Venture near York that is ensuring jam tomorrow

Shaunie Reynolds with Berry Christmas jam made at Bracken Hill Fine Food near Elvington.
Shaunie Reynolds with Berry Christmas jam made at Bracken Hill Fine Food near Elvington.
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“We wish you a Berry Christmas, we wish you a Berry Christmas!” Now don’t start getting worried, this isn’t about undertaking some kind of festive personal hijack.

It’s all about getting into a jam talking with the jam and chutney producer who recently won yet another Deliciously Yorkshire Taste award

Neil  Maycock, the joint owner of Bracken Hill Fine Food, amongst the pickles and chutneys in their warehouse near Elvington.

Neil Maycock, the joint owner of Bracken Hill Fine Food, amongst the pickles and chutneys in their warehouse near Elvington.

Berry Christmas is a strawberry and raspberry jam with orange liqueur that is one of 200 lines produced by Bracken Hill Fine Foods at West House Farm, Elvington near York. There are also two other members of their seasonal family Yuletide, Breakfast Marmalade with calvados and Boxing Day Chutney with caramelised red onion and cranberry with claret.

Bracken Hill was the name of company co-founder Neil Maycock’s grandfather’s farm in Holderness where he often milked cows before he went to school and when coming home at night after moving from Hull to Patrington when he was 11 years old. Neil had pursued farming as a career after leaving school and studied at Bishop Burton College. His move further west towards the York area ultimately saw him swap dairying for jam making.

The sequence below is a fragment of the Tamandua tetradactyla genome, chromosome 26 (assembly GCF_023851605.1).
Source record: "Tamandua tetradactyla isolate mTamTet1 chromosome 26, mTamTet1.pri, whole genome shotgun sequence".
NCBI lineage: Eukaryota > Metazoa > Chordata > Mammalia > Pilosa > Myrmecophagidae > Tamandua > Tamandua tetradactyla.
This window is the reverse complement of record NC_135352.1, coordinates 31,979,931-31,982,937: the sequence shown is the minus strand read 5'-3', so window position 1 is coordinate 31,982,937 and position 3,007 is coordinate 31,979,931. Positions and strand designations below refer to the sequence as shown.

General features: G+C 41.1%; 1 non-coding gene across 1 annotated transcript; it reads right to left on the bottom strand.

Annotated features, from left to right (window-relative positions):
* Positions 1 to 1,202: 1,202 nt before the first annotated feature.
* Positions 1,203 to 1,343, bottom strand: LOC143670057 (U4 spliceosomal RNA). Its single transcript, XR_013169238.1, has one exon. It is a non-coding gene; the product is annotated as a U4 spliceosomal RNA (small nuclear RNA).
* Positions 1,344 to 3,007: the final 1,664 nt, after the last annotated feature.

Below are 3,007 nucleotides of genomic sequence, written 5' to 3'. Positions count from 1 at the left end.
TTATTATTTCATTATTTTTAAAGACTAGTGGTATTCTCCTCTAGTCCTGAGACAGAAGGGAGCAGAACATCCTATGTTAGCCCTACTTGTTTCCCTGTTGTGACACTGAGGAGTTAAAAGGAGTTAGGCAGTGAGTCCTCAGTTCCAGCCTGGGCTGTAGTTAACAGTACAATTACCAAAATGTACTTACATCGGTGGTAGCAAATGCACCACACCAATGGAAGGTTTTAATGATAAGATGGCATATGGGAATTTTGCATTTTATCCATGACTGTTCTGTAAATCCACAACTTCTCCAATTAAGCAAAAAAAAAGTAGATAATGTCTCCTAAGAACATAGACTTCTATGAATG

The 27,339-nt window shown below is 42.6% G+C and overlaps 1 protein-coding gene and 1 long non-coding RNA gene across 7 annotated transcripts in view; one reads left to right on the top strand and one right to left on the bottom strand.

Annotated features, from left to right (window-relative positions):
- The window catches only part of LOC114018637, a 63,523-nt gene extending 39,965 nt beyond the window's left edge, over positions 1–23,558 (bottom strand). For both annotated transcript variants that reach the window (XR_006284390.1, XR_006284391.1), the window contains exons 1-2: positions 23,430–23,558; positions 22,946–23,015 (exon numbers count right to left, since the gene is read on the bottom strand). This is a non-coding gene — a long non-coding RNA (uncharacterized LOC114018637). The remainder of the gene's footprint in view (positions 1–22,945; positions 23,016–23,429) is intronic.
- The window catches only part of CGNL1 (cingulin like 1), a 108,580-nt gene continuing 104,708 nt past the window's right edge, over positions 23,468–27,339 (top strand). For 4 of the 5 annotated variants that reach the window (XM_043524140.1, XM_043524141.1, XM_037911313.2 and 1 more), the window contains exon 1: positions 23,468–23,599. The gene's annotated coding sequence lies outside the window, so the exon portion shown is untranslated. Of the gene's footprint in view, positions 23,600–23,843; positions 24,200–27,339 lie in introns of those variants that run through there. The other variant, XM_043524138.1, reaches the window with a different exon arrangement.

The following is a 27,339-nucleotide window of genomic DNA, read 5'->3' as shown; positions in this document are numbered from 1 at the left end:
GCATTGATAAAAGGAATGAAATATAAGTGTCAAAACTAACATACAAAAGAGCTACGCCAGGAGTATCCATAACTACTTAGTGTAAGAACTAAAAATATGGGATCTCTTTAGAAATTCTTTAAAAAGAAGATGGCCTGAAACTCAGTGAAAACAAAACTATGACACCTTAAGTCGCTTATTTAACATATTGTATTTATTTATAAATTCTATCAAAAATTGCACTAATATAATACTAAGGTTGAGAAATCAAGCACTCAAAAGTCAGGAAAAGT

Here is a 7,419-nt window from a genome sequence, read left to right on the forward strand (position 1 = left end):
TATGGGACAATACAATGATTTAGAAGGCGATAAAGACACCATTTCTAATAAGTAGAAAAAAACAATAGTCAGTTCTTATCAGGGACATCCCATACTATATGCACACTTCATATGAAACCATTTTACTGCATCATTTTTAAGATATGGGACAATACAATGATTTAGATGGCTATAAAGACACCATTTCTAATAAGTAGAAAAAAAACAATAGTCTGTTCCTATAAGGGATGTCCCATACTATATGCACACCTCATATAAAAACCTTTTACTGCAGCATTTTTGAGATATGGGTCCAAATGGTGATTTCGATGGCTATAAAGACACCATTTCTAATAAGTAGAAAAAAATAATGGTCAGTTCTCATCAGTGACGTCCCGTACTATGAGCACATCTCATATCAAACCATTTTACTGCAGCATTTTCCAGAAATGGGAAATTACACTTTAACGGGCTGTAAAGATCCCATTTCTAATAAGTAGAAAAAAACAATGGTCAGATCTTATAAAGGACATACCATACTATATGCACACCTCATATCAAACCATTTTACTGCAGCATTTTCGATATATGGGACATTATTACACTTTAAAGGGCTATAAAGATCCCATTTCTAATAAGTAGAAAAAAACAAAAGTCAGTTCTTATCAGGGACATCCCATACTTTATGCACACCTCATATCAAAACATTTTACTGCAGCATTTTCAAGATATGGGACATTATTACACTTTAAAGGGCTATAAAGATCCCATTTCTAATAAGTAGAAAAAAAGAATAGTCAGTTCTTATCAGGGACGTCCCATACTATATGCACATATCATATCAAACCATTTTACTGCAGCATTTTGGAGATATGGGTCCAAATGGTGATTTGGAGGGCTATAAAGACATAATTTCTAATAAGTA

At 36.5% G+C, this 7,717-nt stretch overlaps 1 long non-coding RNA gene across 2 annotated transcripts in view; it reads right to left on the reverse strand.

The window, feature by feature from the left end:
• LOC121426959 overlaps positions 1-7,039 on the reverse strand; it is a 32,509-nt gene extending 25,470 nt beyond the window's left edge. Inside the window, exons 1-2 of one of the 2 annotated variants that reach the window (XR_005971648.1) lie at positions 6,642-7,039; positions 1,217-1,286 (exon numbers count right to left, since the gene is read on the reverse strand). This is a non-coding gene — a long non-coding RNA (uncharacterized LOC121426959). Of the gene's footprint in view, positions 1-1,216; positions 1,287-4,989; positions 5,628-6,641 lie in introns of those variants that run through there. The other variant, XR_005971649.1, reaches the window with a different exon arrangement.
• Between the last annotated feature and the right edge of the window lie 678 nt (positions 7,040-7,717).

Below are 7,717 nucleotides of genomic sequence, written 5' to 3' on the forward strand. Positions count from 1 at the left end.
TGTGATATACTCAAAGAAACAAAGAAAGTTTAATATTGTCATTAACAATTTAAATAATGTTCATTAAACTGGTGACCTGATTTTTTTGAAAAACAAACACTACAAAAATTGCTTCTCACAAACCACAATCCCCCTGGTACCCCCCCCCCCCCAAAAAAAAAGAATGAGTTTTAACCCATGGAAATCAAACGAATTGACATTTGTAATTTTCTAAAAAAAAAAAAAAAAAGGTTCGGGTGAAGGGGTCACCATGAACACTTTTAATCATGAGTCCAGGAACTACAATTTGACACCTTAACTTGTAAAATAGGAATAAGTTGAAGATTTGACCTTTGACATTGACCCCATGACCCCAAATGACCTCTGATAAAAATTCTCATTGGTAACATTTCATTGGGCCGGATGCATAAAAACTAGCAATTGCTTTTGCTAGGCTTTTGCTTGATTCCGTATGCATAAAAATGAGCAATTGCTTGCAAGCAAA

“I’d grown up with a traditional mixed farming background and after college I’d taken a job as cowman for Chris Wright and Charles McNeil at Thorganby near Wheldrake, not far from where we are now.

“When milk quotas came in during the 1970s it changed everything and their British Friesian herd was not really viable.

“The future of dairying as I saw it wasn’t something I wanted to stay in. I’d enjoyed the times when dairymen knew all their cows by names and I could see it was getting a little impersonal.

“By coincidence there was a van driving job that came up just at the time I was thinking that way. The job was with Village Green Preserves in Wheldrake and was only for six months, but I stayed and ended up managing the business.”

Bracken Hill jams and chutneys came about when Neil and wife Gill decided to focus on supplying outlets other than supermarkets. They took stalls at farmers’ markets, agricultural shows, food festivals and began expanding their farm shop supplies.

Ironically, they rented premises at West House Farm, once a dairy farm and where Gill, who comes from Bardsey near Wetherby and whom Neil met while at Bishop Burton, used to work feeding calves. Where their office is today was at one time the milking parlour. It seems that dairying in some way, shape or form has forever played its part.

“Quality produce has always been our top priority,” says Neil. “Where possible we will source locally but we have grown so much that in order to meet demand and get the right quality we now import a large percentage of the fruit we use.